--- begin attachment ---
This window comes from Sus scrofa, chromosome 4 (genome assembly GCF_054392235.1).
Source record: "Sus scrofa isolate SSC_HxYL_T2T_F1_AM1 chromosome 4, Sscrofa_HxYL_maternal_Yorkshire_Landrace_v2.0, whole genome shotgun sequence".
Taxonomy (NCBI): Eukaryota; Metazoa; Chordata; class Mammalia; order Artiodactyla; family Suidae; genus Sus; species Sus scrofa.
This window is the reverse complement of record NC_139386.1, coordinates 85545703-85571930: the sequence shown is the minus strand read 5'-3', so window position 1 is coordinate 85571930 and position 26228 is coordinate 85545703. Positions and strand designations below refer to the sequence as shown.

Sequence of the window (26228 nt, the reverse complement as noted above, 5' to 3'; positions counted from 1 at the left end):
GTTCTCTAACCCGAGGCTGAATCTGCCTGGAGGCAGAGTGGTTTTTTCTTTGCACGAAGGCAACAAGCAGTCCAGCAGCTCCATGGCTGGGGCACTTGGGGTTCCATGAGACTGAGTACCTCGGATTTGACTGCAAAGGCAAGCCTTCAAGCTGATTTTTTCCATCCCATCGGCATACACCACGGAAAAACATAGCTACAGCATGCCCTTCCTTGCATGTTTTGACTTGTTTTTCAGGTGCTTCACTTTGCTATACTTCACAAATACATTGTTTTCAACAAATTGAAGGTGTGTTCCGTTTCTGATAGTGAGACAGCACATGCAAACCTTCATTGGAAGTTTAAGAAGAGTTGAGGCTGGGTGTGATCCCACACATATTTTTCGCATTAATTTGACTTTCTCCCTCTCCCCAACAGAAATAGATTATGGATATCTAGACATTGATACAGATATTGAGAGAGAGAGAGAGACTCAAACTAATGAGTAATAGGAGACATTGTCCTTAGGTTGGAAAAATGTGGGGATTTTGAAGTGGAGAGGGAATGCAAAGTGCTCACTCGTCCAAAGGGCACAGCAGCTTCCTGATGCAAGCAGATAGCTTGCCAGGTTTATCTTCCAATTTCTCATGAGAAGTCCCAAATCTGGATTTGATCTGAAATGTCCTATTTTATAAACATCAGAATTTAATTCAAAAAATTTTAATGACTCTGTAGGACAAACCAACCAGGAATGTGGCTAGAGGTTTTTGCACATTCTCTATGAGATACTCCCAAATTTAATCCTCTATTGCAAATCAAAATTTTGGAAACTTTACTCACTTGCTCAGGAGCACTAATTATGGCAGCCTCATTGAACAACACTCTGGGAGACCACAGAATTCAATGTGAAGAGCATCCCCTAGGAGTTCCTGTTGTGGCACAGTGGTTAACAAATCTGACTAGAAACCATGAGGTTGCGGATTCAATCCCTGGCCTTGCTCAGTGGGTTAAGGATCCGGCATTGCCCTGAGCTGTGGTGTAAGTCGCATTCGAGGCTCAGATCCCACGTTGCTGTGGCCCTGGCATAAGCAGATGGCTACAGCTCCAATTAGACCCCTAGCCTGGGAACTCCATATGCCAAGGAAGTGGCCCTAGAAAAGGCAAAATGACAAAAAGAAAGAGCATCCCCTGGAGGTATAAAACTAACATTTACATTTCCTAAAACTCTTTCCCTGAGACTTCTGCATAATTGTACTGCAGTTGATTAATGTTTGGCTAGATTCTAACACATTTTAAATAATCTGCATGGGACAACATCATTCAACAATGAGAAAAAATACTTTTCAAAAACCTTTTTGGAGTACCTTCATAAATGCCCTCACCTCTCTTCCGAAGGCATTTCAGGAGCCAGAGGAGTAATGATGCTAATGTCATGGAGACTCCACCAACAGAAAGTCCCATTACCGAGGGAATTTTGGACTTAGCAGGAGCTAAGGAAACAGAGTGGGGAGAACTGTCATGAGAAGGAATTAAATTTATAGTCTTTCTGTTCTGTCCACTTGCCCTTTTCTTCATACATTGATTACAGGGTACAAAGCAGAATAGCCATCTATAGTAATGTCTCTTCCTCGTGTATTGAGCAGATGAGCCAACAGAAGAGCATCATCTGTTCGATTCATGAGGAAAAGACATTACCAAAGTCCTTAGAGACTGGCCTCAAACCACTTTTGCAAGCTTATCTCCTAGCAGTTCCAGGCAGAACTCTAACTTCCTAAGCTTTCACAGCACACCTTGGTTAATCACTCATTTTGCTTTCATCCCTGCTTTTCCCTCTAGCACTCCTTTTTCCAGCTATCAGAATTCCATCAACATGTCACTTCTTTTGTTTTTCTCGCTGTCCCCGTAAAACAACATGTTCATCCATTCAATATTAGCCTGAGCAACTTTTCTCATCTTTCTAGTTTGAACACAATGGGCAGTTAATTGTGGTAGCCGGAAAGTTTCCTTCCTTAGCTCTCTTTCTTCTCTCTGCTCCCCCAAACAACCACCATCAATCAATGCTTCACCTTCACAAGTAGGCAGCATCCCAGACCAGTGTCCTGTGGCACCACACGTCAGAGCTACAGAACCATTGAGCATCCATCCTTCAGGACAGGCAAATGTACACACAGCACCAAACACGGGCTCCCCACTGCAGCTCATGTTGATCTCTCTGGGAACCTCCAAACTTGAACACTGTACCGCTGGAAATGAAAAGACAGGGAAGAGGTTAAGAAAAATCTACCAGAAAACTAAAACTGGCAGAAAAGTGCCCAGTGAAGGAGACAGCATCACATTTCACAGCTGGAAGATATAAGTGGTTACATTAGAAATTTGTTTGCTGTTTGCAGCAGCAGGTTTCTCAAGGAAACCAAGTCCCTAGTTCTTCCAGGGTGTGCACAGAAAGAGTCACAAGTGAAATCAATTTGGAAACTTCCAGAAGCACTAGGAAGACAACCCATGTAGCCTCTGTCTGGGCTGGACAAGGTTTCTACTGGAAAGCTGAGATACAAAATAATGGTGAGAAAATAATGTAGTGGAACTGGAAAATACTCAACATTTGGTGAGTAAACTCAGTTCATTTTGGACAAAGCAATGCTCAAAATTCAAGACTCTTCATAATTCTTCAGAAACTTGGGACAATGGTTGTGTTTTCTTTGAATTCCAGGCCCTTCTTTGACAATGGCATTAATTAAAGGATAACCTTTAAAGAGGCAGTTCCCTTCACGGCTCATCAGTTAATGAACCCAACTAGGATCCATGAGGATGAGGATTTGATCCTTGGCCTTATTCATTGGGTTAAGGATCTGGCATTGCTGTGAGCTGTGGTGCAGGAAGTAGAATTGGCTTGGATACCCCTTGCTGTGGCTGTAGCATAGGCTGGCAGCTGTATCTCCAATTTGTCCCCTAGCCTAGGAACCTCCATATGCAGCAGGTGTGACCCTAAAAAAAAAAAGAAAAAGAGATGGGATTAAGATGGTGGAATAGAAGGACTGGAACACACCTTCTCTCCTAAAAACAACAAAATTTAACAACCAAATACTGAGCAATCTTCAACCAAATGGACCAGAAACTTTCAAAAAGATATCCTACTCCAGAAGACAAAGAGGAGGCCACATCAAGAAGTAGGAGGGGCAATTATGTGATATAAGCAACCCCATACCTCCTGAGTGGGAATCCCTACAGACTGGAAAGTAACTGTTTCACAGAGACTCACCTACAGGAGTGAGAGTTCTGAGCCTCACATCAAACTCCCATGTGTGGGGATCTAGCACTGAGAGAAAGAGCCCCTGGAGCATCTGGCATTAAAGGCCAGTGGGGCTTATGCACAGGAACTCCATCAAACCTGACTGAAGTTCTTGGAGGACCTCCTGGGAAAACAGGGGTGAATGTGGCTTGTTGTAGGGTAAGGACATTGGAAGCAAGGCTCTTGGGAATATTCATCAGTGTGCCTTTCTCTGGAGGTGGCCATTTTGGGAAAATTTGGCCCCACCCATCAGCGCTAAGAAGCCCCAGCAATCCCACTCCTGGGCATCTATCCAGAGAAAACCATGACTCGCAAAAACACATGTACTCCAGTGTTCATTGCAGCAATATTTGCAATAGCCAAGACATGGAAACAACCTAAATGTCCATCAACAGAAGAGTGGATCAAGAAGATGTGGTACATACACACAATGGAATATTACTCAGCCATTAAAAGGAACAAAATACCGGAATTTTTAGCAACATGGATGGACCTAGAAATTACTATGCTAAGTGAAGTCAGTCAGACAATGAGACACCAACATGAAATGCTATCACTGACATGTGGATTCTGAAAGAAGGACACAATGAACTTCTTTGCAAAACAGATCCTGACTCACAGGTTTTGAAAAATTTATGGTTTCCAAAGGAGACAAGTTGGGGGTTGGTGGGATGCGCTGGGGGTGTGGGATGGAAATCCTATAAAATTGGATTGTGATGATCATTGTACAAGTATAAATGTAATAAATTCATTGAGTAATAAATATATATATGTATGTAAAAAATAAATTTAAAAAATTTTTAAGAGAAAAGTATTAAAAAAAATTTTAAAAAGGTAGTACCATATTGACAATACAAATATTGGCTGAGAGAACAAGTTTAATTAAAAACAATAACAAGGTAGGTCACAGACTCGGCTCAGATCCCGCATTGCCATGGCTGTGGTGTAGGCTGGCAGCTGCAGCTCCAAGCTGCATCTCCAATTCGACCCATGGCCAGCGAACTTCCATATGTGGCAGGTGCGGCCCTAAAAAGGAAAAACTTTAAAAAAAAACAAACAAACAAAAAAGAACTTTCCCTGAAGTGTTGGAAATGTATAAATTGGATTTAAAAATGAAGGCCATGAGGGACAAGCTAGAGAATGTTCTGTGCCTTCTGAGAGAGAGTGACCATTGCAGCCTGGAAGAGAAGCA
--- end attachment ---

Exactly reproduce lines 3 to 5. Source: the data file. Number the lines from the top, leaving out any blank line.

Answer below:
Taxonomy (NCBI): Eukaryota; Metazoa; Chordata; class Mammalia; order Artiodactyla; family Suidae; genus Sus; species Sus scrofa.
This window is the reverse complement of record NC_139386.1, coordinates 85545703-85571930: the sequence shown is the minus strand read 5'-3', so window position 1 is coordinate 85571930 and position 26228 is coordinate 85545703. Positions and strand designations below refer to the sequence as shown.

Sequence of the window (26228 nt, the reverse complement as noted above, 5' to 3'; positions counted from 1 at the left end):